When a living thing dies, it usually decays (disappears). Many times though, dead organic life will be captured in a substance that preserves it. When this happens in a substance that can hold it for hundred and even thousands of years, we refer to it as a fossil. The word "fossil" even means "dug up". Studying fossils help us understand past life. Some fossils can also be just evidence of past life, like a preserved footprint or an egg. When we put a bunch of fossils together we can get a pretty good idea of what life was like in early times. The oldest fossil that we have uncovered is about 3.8 billion years old. The hard body parts (skeletal remains) are most likely to be well-preserved as a fossil. This means creatures that lack a spine are rarely found in this form. When we take into account the collective number of preserved living things that we find and carbon date them to determine how old they are, we can get a pretty good picture of what life was roughly like at each time period.
The worksheets spend a good deal of time on the fossil record over time periods and how fossils are used as a tool to understand evolution. These worksheets help students understand how to look back in time through the use of the fossil record. It helps them understand the evidence that exists to understand the possibility of the evolution of species. We encourage them to create their own questions and conclusions.
Get Free Worksheets In Your Inbox!
Print Fossils Worksheets
Click the buttons to print each worksheet and associated answer key.
For the statements below, write the letter of the type of evidence above this best matches. Five types of evidence for evolution are comparative
embryology, homologous morphological structures, fossils, vestigial organs, and biochemical homologies.
Cut out all the fossils from page 1. Paste the in order of age below.
How Fossils Form
Getting children interested in science can be a challenge. However, there are some topics that are reliable crowd-pleasers, including space, volcanoes, and dinosaurs. Along with dinosaurs, most of us have also found ourselves fascinated by the fossils that are part and parcel of palaeontology – often without understanding how they were formed in the first place.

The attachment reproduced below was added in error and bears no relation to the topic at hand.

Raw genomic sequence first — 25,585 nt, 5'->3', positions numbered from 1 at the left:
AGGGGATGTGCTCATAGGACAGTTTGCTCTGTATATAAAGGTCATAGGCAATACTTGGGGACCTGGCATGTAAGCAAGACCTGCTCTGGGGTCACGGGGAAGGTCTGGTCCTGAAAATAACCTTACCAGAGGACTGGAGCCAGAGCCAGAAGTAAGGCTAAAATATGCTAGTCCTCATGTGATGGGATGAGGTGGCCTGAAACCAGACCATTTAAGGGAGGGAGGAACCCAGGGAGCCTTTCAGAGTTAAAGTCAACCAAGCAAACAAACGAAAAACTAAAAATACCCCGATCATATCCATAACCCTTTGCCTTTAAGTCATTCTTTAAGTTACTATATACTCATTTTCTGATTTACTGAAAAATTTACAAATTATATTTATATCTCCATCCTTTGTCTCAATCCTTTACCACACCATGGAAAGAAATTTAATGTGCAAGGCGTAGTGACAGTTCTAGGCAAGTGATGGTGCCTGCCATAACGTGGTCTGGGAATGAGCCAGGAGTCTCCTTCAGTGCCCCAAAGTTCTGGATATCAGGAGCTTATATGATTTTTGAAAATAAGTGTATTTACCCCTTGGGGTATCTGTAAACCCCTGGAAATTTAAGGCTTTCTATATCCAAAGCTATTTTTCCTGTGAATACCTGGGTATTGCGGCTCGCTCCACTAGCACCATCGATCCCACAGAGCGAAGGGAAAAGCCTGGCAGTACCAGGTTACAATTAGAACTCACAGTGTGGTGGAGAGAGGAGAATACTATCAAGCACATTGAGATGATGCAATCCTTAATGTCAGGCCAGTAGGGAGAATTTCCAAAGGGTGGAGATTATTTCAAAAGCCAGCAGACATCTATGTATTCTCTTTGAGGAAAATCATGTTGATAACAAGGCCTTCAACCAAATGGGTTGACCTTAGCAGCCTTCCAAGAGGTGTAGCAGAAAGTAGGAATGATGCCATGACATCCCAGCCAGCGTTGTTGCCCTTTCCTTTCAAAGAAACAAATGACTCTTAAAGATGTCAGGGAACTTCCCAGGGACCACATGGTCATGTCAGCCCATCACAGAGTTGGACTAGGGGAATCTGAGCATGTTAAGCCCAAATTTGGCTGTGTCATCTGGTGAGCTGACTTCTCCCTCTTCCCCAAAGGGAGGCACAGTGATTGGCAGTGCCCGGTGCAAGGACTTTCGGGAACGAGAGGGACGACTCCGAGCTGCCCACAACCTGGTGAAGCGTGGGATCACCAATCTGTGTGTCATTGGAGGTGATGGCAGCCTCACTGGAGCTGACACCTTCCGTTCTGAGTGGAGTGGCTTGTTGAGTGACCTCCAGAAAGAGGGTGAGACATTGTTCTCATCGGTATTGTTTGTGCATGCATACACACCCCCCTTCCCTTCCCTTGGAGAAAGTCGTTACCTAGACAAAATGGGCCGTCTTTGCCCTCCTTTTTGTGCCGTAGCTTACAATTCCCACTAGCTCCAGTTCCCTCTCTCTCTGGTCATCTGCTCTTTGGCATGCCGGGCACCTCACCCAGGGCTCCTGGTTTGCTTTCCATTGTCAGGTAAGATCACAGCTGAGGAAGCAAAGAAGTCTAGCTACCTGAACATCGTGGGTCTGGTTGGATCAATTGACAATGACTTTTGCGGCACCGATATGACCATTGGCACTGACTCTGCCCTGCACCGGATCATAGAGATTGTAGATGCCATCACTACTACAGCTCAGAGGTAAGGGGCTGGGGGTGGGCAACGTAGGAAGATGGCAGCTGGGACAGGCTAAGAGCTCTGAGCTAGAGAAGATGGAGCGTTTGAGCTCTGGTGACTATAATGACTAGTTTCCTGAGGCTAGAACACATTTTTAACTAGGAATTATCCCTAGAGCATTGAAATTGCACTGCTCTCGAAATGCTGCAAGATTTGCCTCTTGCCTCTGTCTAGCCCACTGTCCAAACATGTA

They form when living organisms (such as plants and animals) die and are covered in sediment. This is followed by anaerobic decomposition, which breaks down the organism's soft tissue. The hard bones are left behind, and the sediment hardens into rock, forming fossils.
However, this is only one way in which fossils can be formed. This article will look at this method in further detail and also explore other fossilization methods, answering any questions you may have about their formation.
Most Common Type of Fossilization
The most common type of fossilization is known as permineralization.
As mentioned above, it involves the anaerobic decomposition of the soft tissues of a living organism after it is buried under sediment. Once the soft tissue decays away, groundwater seeps into the remains, and the minerals in the groundwater fill the empty spaces in the remains.
Over time, these minerals fully replace any remaining organic materials and harden, along with the sediment in which the hard bones or shells are encased, forming rocks that we recognize as fossils. This process is also known as petrification.
Other Types of Fossilization
Permineralization is the most common type of fossilization – but it isn't the only one. Some other types include:
Replacements or Impressions
These fossils follow the same formation path as permineralized ones. That is, until groundwater enters the picture.
Unlike permineralization forms, in these cases, the water dissolves away the hard bones, leaving an empty space in the rock shaped like the organism. These are known as molds.
In some situations, minerals fill the mold after the organism dissolves completely. These mineralized fossils are known as casts.
As the name suggests, compression fossils are formed when a three-dimensional organism is flattened by the weight of sediment or water to form two-dimensional remains. These forms are most commonly plant fossils.
In some cases, the rock holding the fossil may split naturally, with sections of the remains either attached to both halves or creating a mold on one half. These are known as slab and counter slabs.
While fossils most commonly form around the remains of living organisms, they can also form around the activity of an organism. This includes the footprints and burrows of organisms. Several footprint fossils grouped together, showing the movement of an animal, are known as trackways. Trackways may also include other evidence of the organism's movement, such as tail and wing impressions.
Coprolites are another important type of trace fossil. These are essential fossilized feces of animals and are used to examine the diet of the animal they came from.
Soft Tissue Preservation
In rare instances, not only is the hard bone and shell matter of an organism preserved, but their soft tissues can also be preserved.
This happens in very rare cases when the body of an organism is quickly buried in a low oxygen environment very soon after death. The best-known examples of this happening are when an organism is wholly encased in another material soon after death, such as ice, tar, or tree resin.
The resulting fossils are exceptionally well-preserved and provide scientists with a wealth of important information.
Fossils are an essential window into the Earth's past. They help us better understand where we came from and the history of our planet. They are formed following the death of a living organism, including ones as small as pollen. However, in some cases, they may be formed around organism activity.